MAKING A DIFFERENCE
It was a few weeks later when I was sat at home after a bout of drinking that I had a realisation. How can you keep doing the same thing and expect different results? I had to make changes, but the changes were on the inside, not external.
The booze was symptomatic rather than the cause. If I found happiness, I wouldn’t need to escape so often. I love being outdoors, I love adventure. It is something I would happily do everyday. Just be outside. I also accepted that I couldn’t manipulate situations in my favour. I’d clearly never been able to so why not just accept it? So I decided my future wasn’t in an office selling car finance. I needed something more fulfilling. I was getting somewhere.
Outdoors, want to help, manifest my own destiny. The veil dropped. In an instant I lost my defiance, my ego, my pride. I finally knew what I wanted in my life. Which is why I’m writing this blog today, spreading the word. I accept that I was a bastard. It wasn’t my intention but it was my action. I hurt a lot of people along the way. Some relationships will recover, some will not. I cannot change the past, but I can make the future better. I can also create the life I want to live. That’s what I’m doing every day now. Just being me, doing what I do best. Being an inspirational leader. That’s not ego by the way, that’s a technical term….seriously!!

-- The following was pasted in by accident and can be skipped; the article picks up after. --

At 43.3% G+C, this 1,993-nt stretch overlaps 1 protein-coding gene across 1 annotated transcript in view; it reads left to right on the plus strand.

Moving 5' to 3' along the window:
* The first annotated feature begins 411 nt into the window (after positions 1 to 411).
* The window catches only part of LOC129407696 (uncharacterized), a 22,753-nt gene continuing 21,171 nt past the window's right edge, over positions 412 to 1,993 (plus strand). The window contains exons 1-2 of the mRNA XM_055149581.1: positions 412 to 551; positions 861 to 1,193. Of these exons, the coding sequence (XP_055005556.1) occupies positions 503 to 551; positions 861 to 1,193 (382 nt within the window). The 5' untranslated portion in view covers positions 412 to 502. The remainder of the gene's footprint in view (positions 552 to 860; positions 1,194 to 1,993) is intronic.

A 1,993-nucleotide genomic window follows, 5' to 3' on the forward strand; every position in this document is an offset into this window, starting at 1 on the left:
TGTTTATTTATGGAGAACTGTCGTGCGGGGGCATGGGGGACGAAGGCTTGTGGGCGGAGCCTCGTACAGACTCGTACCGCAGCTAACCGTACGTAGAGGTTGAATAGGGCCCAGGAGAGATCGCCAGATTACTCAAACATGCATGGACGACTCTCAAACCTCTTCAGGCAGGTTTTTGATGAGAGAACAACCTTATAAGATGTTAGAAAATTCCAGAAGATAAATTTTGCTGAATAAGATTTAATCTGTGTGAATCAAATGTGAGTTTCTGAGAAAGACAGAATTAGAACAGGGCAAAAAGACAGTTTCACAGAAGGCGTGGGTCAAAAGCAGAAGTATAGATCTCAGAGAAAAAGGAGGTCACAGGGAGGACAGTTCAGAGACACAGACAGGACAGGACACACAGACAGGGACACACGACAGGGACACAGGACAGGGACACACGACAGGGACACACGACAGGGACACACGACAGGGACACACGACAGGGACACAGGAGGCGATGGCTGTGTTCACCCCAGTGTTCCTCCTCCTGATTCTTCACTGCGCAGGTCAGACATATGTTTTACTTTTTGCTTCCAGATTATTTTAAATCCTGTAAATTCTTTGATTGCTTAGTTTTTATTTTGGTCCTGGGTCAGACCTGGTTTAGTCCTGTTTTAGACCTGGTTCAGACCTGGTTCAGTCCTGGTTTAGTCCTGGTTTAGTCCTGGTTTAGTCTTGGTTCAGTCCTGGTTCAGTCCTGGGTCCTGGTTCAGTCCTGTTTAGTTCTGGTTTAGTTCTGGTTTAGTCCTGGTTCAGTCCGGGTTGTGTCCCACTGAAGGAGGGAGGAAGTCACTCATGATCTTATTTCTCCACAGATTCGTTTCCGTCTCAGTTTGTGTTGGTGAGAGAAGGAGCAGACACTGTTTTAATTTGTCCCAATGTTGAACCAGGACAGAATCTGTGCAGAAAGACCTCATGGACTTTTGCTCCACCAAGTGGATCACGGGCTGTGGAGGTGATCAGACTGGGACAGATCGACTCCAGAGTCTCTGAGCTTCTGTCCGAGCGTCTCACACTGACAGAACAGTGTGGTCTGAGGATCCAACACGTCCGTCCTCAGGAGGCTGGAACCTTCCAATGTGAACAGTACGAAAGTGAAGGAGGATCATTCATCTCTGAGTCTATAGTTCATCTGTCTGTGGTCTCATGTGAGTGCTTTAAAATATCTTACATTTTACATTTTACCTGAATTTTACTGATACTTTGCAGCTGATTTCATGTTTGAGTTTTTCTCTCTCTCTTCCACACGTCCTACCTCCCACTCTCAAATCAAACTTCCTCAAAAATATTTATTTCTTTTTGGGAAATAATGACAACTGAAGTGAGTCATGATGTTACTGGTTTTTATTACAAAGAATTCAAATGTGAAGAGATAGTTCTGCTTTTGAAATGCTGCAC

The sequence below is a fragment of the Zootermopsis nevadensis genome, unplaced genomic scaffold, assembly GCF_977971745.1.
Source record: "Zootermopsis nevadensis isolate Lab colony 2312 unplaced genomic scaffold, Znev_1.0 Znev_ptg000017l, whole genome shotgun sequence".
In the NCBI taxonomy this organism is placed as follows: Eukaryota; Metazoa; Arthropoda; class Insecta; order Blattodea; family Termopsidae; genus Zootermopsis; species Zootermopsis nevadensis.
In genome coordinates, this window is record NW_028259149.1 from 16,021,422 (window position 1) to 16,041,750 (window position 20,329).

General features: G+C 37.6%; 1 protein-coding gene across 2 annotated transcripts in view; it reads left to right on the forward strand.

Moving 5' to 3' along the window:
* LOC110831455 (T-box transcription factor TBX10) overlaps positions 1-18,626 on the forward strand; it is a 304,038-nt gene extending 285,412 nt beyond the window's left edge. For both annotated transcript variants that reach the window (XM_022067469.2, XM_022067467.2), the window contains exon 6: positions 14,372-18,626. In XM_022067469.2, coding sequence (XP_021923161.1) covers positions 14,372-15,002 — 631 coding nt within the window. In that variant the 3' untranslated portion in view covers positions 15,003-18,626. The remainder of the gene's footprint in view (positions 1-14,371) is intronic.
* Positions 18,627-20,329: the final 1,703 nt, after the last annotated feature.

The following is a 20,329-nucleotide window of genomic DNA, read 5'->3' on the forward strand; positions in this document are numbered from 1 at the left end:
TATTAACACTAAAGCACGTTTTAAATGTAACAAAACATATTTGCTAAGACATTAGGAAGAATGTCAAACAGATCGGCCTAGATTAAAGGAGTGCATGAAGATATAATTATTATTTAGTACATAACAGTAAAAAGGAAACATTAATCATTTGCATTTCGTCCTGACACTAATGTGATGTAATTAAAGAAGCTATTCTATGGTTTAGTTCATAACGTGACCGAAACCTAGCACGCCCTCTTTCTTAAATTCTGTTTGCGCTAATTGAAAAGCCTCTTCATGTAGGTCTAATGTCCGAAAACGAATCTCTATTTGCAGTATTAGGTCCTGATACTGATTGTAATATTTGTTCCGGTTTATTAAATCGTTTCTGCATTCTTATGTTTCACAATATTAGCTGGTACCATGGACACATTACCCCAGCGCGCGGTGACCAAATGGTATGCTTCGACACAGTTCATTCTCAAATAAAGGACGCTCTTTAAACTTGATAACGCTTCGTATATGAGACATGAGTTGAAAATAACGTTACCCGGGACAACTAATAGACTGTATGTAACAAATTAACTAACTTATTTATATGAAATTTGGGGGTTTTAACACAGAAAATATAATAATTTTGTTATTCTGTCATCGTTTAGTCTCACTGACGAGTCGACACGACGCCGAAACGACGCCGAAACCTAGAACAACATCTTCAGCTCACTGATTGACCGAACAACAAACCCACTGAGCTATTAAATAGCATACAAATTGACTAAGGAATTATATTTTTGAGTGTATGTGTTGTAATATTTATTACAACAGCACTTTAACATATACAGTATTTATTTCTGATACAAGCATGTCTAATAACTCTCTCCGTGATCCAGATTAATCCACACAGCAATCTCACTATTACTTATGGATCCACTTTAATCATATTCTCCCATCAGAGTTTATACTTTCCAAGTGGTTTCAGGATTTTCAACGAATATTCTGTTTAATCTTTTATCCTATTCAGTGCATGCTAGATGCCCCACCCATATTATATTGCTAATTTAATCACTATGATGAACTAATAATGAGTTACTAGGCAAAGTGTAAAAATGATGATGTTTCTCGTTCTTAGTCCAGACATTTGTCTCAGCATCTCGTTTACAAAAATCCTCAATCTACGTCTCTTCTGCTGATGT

I know I have the skills, the contacts, the drive, the determination to make this work and you should all be rooting for me because when it does, it means all those people who need help are getting it. There was a saying or joke at AA about how a bunch of people went up to a piss head sat in a hole and no one could help until another former piss head jumps in with him and says, ‘come on mate, I’ll show you how to get out’. That’s totally true, I’ve been there, caused unknown amounts of chaos and come out the other side. I could either keep running and look after myself or I could go back into the fire and pull some others out.
What would you do? Silly question, I know you’d help……………….
From The Blog
HOW IT BEGAN Growing up I was obsessed with my father’s memorabilia from his time in the Parachute Regiment during the Troubles in Northern Ireland. That along with his stories was enough to confirm to me, as a boy, that I wanted to join the army. It’s a dangerous...